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Which clippings match 'Authenticity' keyword pg.2 of 6
27 JUNE 2012

Design + Culture: A Return to Fundamentalism?

"whilst the application of design is multiplying exponentially, it is also loosing its validity as an authentic cultural icon. It has become synonymous with cloning the face of global culture itself, more often representing the uniformity of mass globalisation, rather than reflecting the facets of cultural difference and diversity.

The cultural attributes of difference and diversity have been fundamentally weakened, and like face that has undergone cosmetic surgery, the result is a facsimile vaguely familiar but disturbingly without a true sense of identity. It is everyone's and no one's, and belongs in no single place more than another. ...

Design has become omnipresent within Culture, as it has been adopted as a convenient badge to add value and market commodity, and to signify identity. Following Designer era of 1980's, the added value of design was replaced by design as cultural value, embodied in leading Brands of the 1990's. ...

in the 21st Century the task of capturing Culture has become more and more difficult in terms of expressing culture through the medium of design. Design increasingly struggles for a clear sense of definition, and one is left asking, what can Culture really mean today, if it is no longer tied to consumer lifestyle? We remain in a post–contemporary state where we require a redefinition of meaning, value and identity. ...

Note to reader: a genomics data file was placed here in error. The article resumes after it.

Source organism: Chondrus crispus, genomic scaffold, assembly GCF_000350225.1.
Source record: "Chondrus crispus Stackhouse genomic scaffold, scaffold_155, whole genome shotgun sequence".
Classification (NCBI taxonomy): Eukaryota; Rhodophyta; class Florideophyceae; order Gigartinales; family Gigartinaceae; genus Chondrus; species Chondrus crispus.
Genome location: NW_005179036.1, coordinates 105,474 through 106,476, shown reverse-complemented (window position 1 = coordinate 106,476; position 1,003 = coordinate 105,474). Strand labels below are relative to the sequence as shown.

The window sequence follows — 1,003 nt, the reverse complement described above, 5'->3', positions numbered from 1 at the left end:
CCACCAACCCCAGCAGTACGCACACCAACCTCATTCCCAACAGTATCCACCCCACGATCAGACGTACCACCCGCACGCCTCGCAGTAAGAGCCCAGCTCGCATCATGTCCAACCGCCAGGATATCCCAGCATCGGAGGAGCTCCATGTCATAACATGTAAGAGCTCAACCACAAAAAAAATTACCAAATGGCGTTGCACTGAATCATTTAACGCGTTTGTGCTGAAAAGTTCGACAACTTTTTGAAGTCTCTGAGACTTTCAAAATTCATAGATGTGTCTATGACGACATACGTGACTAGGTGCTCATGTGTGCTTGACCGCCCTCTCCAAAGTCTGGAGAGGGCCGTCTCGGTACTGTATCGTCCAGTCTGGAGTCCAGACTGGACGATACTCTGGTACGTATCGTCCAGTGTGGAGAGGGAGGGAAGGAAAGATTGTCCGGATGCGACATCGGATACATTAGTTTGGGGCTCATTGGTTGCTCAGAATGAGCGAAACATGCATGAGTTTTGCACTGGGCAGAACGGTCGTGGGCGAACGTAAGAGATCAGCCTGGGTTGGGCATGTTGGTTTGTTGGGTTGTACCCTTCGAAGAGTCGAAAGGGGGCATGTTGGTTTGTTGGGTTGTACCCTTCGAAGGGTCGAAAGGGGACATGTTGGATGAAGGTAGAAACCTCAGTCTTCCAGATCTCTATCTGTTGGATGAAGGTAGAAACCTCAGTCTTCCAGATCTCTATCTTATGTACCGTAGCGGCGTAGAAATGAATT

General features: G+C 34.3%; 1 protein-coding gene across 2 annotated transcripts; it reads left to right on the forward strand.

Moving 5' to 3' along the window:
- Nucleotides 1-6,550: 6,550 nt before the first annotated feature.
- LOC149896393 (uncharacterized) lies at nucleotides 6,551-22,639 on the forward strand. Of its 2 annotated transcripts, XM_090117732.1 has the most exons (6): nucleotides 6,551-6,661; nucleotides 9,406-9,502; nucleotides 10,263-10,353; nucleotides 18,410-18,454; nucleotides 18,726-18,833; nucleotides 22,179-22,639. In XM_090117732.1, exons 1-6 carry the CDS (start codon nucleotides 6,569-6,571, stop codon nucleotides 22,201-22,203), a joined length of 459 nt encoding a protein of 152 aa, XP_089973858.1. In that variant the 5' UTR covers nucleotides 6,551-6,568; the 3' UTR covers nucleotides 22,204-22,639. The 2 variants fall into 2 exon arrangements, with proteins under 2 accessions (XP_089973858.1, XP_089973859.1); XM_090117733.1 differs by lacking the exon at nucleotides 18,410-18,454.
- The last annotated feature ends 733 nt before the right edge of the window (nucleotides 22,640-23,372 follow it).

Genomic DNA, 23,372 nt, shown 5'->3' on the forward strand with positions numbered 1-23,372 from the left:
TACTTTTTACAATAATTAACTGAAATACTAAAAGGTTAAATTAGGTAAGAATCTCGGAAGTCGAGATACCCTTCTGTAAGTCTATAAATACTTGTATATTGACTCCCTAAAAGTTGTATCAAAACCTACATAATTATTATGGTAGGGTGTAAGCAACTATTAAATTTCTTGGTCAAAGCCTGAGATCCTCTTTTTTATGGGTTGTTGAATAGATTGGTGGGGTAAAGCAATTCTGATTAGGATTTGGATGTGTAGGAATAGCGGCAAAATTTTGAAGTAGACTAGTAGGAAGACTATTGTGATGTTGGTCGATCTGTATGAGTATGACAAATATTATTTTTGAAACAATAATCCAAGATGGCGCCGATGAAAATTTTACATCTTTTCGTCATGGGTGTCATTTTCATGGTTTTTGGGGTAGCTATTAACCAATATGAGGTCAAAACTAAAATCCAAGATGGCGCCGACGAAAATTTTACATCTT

The uncertainty of a designed fusion Culture has replaced the certainty of traditional cultural monoculture. Which in turn has been diluted by an obsession with 'cultural materialism'. What remains of the original cultural sources are being plundered in order to restock our lack of creative DNA. The net result is an erosion of the remaining authentic sources, but also the creation of a 'cultural time lag' which has been generated by a convergence of trans–cultural fusions, hybridisation, and of recurrent cultural cross referencing."

(David Carlson on 21 Mar 21 2011, David Report)

Fig.1 paper sculptures made by Jennifer Collier [http://jennifercollier.co.uk/].

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TAGS

1980199021st centuryadded valueadded value through designaestheticisationapplication of designart and design doctrinearts and craftsauthentic cultural iconauthentic materials • authentic sources • authenticityconsumer brandsconsumer lifestyles • cosmetic surgery • craftcraft nostalgiacreative fundamentalismcreativitycultural cross referencingcultural identitycultural materialismcultural monoculturedecorationderivativedesign • design as cultural value • design craftdesign essentialismdesign fundamentalismdesign innovationdesign revisionism • difference and diversity • expressing culture • global culture • globalisationhomogenizationhybridisationlegitimacymarket commodity • mass globalisation • monoculturenostalgia • original cultural sources • post-contemporary • post-traditional • redefinition of meaning • sewn typography • traditional cultural monoculture • trans-cultural fusions • trendsuniformityvalidityvisual design

CONTRIBUTOR

Simon Perkins
10 FEBRUARY 2012

Jim Jarmusch: authenticity is invaluable; originality is non-existent!

"Nothing is original. Steal from anywhere that resonates with inspiration or fuels your imagination. Devour old films, new films, music, books, paintings, photographs, poems, dreams, random conversations, architecture, bridges, street signs, trees, clouds, bodies of water, light and shadows. Select only things to steal from that speak directly to your soul. If you do this, your work (and theft) will be authentic. Authenticity is invaluable; originality is non–existent. And don't bother concealing your thievery – celebrate it if you feel like it. In any case, always remember what Jean–Luc Godard said: 'It's not where you take things from – it's where you take them to."